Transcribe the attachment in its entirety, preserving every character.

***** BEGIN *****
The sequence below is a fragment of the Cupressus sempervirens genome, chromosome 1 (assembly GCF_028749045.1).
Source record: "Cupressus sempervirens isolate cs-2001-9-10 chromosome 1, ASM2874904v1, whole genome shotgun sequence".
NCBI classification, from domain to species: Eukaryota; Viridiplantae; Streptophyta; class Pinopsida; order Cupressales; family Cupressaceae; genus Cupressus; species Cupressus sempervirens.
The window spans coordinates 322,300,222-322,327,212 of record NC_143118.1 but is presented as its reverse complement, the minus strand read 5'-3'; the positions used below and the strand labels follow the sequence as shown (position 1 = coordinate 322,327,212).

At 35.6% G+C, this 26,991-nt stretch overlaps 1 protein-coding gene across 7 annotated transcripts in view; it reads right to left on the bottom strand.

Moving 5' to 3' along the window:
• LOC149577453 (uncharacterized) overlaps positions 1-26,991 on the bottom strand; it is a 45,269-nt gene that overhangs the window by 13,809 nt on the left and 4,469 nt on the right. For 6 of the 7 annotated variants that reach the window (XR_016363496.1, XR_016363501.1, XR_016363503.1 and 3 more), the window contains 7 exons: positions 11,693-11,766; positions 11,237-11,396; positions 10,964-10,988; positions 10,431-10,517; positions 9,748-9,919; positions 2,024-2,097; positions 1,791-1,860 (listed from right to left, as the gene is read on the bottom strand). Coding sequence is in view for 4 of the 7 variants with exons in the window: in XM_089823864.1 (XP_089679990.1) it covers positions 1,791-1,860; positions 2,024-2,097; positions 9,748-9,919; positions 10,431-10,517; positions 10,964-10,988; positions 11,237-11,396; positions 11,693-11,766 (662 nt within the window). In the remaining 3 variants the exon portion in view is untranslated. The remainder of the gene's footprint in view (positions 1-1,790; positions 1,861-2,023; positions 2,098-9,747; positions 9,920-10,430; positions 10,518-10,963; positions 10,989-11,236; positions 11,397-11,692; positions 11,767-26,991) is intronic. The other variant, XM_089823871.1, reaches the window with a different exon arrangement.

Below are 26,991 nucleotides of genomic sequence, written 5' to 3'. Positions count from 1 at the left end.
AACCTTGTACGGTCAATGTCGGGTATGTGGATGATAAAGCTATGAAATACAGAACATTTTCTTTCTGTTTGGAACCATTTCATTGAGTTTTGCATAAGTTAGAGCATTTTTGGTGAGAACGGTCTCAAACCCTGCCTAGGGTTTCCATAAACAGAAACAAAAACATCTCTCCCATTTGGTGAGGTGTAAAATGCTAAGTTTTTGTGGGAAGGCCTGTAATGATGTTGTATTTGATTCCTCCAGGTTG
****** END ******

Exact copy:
The sequence below is a fragment of the Cupressus sempervirens genome, chromosome 1 (assembly GCF_028749045.1).
Source record: "Cupressus sempervirens isolate cs-2001-9-10 chromosome 1, ASM2874904v1, whole genome shotgun sequence".
NCBI classification, from domain to species: Eukaryota; Viridiplantae; Streptophyta; class Pinopsida; order Cupressales; family Cupressaceae; genus Cupressus; species Cupressus sempervirens.
The window spans coordinates 322,300,222-322,327,212 of record NC_143118.1 but is presented as its reverse complement, the minus strand read 5'-3'; the positions used below and the strand labels follow the sequence as shown (position 1 = coordinate 322,327,212).

At 35.6% G+C, this 26,991-nt stretch overlaps 1 protein-coding gene across 7 annotated transcripts in view; it reads right to left on the bottom strand.

Moving 5' to 3' along the window:
• LOC149577453 (uncharacterized) overlaps positions 1-26,991 on the bottom strand; it is a 45,269-nt gene that overhangs the window by 13,809 nt on the left and 4,469 nt on the right. For 6 of the 7 annotated variants that reach the window (XR_016363496.1, XR_016363501.1, XR_016363503.1 and 3 more), the window contains 7 exons: positions 11,693-11,766; positions 11,237-11,396; positions 10,964-10,988; positions 10,431-10,517; positions 9,748-9,919; positions 2,024-2,097; positions 1,791-1,860 (listed from right to left, as the gene is read on the bottom strand). Coding sequence is in view for 4 of the 7 variants with exons in the window: in XM_089823864.1 (XP_089679990.1) it covers positions 1,791-1,860; positions 2,024-2,097; positions 9,748-9,919; positions 10,431-10,517; positions 10,964-10,988; positions 11,237-11,396; positions 11,693-11,766 (662 nt within the window). In the remaining 3 variants the exon portion in view is untranslated. The remainder of the gene's footprint in view (positions 1-1,790; positions 1,861-2,023; positions 2,098-9,747; positions 9,920-10,430; positions 10,518-10,963; positions 10,989-11,236; positions 11,397-11,692; positions 11,767-26,991) is intronic. The other variant, XM_089823871.1, reaches the window with a different exon arrangement.

Below are 26,991 nucleotides of genomic sequence, written 5' to 3'. Positions count from 1 at the left end.
AACCTTGTACGGTCAATGTCGGGTATGTGGATGATAAAGCTATGAAATACAGAACATTTTCTTTCTGTTTGGAACCATTTCATTGAGTTTTGCATAAGTTAGAGCATTTTTGGTGAGAACGGTCTCAAACCCTGCCTAGGGTTTCCATAAACAGAAACAAAAACATCTCTCCCATTTGGTGAGGTGTAAAATGCTAAGTTTTTGTGGGAAGGCCTGTAATGATGTTGTATTTGATTCCTCCAGGTTG